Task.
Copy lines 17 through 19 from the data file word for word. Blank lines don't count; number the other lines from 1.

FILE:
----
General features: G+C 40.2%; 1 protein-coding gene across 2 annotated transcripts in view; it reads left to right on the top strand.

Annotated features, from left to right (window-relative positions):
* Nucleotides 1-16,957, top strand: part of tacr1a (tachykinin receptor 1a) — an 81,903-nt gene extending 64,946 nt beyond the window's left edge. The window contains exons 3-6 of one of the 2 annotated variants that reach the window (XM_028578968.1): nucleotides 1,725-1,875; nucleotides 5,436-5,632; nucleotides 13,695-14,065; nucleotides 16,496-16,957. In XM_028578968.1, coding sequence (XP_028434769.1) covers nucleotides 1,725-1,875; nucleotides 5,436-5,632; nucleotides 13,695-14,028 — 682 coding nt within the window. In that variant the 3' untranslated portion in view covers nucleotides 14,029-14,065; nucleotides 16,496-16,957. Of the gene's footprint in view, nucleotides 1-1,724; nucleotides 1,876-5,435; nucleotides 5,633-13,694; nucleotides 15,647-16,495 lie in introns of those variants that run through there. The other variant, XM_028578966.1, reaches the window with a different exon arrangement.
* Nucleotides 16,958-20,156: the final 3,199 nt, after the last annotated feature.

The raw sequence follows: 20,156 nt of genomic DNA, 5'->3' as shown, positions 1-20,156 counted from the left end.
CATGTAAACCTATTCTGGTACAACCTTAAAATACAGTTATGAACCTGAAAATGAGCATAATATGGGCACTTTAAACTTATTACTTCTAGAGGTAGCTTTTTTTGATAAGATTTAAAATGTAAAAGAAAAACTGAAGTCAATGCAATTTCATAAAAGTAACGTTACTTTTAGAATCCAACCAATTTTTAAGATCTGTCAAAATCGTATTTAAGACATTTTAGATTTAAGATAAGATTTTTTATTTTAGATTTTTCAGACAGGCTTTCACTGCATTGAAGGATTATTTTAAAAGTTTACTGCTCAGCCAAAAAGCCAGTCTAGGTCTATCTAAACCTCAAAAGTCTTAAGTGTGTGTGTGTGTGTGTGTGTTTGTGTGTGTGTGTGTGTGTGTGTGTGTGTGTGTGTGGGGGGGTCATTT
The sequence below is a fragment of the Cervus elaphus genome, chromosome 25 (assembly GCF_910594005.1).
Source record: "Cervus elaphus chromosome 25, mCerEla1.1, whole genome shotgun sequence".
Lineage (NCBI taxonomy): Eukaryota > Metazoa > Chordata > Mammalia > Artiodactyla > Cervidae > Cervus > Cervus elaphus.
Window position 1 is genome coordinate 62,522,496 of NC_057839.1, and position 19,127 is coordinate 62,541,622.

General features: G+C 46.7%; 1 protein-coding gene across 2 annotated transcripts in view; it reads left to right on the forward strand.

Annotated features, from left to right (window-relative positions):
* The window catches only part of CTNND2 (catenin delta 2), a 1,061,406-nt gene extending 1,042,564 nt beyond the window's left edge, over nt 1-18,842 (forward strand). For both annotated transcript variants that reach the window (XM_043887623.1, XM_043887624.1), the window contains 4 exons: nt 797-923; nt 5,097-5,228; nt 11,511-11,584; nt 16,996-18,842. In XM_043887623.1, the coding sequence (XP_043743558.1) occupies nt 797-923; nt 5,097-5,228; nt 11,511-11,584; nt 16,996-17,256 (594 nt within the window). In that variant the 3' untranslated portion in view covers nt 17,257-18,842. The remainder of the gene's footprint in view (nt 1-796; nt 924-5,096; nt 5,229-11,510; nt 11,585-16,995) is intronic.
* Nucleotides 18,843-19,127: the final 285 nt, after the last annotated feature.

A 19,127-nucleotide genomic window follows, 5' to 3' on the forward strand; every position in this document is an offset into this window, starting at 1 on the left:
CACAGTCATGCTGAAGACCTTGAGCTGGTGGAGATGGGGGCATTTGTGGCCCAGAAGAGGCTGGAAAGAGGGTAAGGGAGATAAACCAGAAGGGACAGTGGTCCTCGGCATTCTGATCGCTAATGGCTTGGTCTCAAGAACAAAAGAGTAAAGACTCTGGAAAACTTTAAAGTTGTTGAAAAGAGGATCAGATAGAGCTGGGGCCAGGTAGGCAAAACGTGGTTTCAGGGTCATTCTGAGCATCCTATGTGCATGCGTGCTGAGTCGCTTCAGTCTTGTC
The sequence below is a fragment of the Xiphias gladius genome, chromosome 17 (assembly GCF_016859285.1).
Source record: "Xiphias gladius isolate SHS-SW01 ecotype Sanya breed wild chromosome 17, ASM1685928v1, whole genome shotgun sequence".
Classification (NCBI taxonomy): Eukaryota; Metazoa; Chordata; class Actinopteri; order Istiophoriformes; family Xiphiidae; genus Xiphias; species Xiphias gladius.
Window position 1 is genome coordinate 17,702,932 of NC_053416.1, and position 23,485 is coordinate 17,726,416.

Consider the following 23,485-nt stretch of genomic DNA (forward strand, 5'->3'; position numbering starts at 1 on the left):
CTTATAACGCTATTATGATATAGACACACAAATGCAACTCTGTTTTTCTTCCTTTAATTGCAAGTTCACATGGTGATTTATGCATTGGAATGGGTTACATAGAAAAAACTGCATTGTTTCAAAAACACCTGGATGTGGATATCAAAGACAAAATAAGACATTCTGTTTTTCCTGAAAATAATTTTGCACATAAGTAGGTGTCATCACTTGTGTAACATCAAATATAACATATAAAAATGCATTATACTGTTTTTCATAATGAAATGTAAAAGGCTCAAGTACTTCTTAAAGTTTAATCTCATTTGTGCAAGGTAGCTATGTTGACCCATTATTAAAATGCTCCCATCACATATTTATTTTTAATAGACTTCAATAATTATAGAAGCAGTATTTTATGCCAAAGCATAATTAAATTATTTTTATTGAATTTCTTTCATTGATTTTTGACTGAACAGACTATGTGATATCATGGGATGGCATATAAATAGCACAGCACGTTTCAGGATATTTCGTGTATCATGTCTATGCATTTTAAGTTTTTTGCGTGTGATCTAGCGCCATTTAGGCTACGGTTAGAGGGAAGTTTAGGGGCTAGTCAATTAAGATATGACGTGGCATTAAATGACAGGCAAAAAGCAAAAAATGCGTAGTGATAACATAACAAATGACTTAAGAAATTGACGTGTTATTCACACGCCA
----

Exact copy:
The sequence below is a fragment of the Xiphias gladius genome, chromosome 17 (assembly GCF_016859285.1).
Source record: "Xiphias gladius isolate SHS-SW01 ecotype Sanya breed wild chromosome 17, ASM1685928v1, whole genome shotgun sequence".
Classification (NCBI taxonomy): Eukaryota; Metazoa; Chordata; class Actinopteri; order Istiophoriformes; family Xiphiidae; genus Xiphias; species Xiphias gladius.